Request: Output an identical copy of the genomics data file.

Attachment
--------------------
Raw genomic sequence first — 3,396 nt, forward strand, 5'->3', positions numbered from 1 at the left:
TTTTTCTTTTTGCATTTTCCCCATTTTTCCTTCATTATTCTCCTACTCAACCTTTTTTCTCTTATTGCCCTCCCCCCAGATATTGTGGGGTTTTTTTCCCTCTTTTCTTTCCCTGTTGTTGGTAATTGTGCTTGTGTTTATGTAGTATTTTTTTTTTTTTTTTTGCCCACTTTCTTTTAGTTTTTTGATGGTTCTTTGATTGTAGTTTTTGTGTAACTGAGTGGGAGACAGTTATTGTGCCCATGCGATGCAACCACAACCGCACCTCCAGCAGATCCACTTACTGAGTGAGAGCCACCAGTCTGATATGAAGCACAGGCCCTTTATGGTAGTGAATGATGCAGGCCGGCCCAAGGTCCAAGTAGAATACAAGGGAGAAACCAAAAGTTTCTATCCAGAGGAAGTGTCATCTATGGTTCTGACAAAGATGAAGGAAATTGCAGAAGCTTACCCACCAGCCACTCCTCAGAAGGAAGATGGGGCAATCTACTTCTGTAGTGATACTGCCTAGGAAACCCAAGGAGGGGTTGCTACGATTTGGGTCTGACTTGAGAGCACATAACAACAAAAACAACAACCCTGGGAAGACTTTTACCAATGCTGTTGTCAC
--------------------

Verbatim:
Raw genomic sequence first — 3,396 nt, forward strand, 5'->3', positions numbered from 1 at the left:
TTTTTCTTTTTGCATTTTCCCCATTTTTCCTTCATTATTCTCCTACTCAACCTTTTTTCTCTTATTGCCCTCCCCCCAGATATTGTGGGGTTTTTTTCCCTCTTTTCTTTCCCTGTTGTTGGTAATTGTGCTTGTGTTTATGTAGTATTTTTTTTTTTTTTTTTGCCCACTTTCTTTTAGTTTTTTGATGGTTCTTTGATTGTAGTTTTTGTGTAACTGAGTGGGAGACAGTTATTGTGCCCATGCGATGCAACCACAACCGCACCTCCAGCAGATCCACTTACTGAGTGAGAGCCACCAGTCTGATATGAAGCACAGGCCCTTTATGGTAGTGAATGATGCAGGCCGGCCCAAGGTCCAAGTAGAATACAAGGGAGAAACCAAAAGTTTCTATCCAGAGGAAGTGTCATCTATGGTTCTGACAAAGATGAAGGAAATTGCAGAAGCTTACCCACCAGCCACTCCTCAGAAGGAAGATGGGGCAATCTACTTCTGTAGTGATACTGCCTAGGAAACCCAAGGAGGGGTTGCTACGATTTGGGTCTGACTTGAGAGCACATAACAACAAAAACAACAACCCTGGGAAGACTTTTACCAATGCTGTTGTCAC